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The liability portion of homeowners insurance usually covers injuries and damage caused by your dog, such as property damage or bites. However, insurance companies may not cover damage from large dog breeds, such as pit bulls, rottweilers and Dobermans, or those that have a reputation for being aggressive, as they are a bigger risk to insure.
If your insurer won't cover your restricted breed of dog, you can better protect yourself from liability by purchasing dog-specific liability insurance or, in some cases, umbrella liability coverage.
Which dog breeds are restricted by insurers?
Exactly which breeds of dog are considered dangerous and restricted varies by provider and state. An aggressive dogs list might include:
- Pit bulls
- German shepherds
- Staffordshire terriers
- Chow chows
- Alaskan malamutes
- Doberman pinschers
- Great Danes
- Siberian huskies
- Presa Canarios
- Wolf hybrids
Of the breeds on this list, pit bulls, rottweilers and wolf hybrids most often have some kind of limit and are more likely to have a severe restriction or be prohibited altogether. If you own one of these breeds, your home insurance company might require you to exclude dog liability coverage from your policy, increase your rates or cancel your policy altogether.
Dogs restricted by city ordinances
Dozens of cities across the U.S. have restrictions or bans on certain dog breeds, most commonly pit bulls and wolf hybrids. If your city has a breed law on the books, it may be difficult or impossible for you to legally own one of the banned dog breeds.
If you do decide to adopt a banned or restricted dog breed despite local laws, your insurer will likely decline coverage in case of an incident or even cancel your policy altogether. Insurers generally won't cover you in case of an illegal act, and owning a banned dog is no exception.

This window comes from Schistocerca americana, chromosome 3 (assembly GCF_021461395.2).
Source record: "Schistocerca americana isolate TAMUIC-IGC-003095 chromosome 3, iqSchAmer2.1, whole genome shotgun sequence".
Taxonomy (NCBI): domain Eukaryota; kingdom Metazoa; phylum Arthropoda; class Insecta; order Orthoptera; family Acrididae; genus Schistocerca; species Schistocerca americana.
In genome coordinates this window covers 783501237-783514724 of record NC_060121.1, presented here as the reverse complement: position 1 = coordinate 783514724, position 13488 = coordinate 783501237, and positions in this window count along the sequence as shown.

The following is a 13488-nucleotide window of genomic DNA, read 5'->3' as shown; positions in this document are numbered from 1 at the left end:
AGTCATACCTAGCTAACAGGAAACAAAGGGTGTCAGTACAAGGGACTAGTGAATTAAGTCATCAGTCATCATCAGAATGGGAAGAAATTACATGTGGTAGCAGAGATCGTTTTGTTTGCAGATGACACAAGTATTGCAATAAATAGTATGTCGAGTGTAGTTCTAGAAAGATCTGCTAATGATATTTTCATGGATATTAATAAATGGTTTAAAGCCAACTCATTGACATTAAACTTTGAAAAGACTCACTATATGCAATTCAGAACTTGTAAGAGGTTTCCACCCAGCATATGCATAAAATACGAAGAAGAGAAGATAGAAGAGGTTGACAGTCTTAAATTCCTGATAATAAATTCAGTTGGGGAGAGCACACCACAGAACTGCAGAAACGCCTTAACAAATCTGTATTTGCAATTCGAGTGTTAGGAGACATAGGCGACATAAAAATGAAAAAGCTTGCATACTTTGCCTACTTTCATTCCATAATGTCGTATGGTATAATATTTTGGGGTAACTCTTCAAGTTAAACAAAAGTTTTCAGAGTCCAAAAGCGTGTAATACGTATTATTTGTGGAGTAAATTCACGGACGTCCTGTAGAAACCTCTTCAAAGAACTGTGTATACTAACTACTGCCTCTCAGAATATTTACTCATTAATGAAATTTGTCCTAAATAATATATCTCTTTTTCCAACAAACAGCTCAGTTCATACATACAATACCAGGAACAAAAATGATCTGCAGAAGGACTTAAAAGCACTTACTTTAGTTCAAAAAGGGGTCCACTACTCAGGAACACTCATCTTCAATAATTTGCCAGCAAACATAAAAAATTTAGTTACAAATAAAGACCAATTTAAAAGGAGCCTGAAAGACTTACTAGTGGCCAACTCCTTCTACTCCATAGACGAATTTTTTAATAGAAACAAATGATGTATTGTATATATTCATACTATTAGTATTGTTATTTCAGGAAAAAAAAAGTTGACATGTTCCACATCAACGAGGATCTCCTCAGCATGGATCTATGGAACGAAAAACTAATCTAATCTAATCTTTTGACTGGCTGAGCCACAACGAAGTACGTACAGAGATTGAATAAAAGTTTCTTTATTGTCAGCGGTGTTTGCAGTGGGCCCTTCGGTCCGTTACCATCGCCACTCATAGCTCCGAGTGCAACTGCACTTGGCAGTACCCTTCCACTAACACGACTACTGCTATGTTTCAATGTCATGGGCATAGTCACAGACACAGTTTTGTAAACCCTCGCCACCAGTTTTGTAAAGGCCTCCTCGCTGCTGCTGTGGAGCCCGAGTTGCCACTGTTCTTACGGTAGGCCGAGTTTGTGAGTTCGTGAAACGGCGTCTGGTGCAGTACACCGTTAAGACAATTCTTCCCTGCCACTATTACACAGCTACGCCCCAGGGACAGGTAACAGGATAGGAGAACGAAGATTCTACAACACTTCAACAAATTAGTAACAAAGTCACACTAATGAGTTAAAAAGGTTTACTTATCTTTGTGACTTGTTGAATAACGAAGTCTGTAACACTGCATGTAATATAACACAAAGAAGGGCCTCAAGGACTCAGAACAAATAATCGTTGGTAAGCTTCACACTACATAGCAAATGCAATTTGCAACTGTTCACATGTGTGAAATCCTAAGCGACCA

What happens if I have a pit bull or another restricted breed?
The consequences if your insurer learns you have a restricted dog breed depend on several variables, including exactly which breed you have, your particular insurer's policies and where you live. The most common result is that insurers will increase your insurance premiums.
A nationwide ValuePenguin analysis found that rates went up 1% if a policyholder had a breed of dog some insurers consider aggressive.
However, if your dog is one of the most notorious breeds, like a pit bull or a wolf hybrid, you're more likely to have to agree to an exclusion. If this happens, your liability insurance would not cover you in the event of a dog bite. Or, your insurer might not agree to sell you homeowners liability coverage at all, especially if your dog has previously exhibited signs of aggression.
Does homeowners insurance cover dog bites?
Typically your homeowners insurance does cover dog bites, as long as you don't have a restricted breed. If your dog bites someone and you're sued, your policy's liability portion would cover the resulting expenses. However, making liability claims can result in much higher future rates.
Do renters insurance companies have breed restrictions?
Just like homeowners insurance, renters insurance includes liability protection if your dog causes injury or property damage. And some renters insurance policies will also base coverage decisions on what breed of dog you have.
If you own a pit bull and rent your apartment, for example, you may have to pay a higher premium, or your renters insurance may not provide coverage for damage your dog causes.
What should I do if my insurer won't cover my dog?
Even though many insurers restrict dog breeds, they don't all work from the same list of restricted dogs, so you may be able to get a policy elsewhere.
If your insurance company isn't willing to insure your dog, you should start by comparing multiple insurance companies. Not all insurers discriminate based on dog breed, so if your current company won't sell you a home insurance policy, you are likely to be able to find another insurer that will.
Also, consider a DNA breed test. It's possible that the breed you think your dog is, or that it visually appears to be, might be incorrect. Breed tests can be purchased for $50 to $200 online, or you can have your veterinarian administer one. If you can definitively prove your dog is not actually a restricted breed, you may be able to argue your case with your insurance company.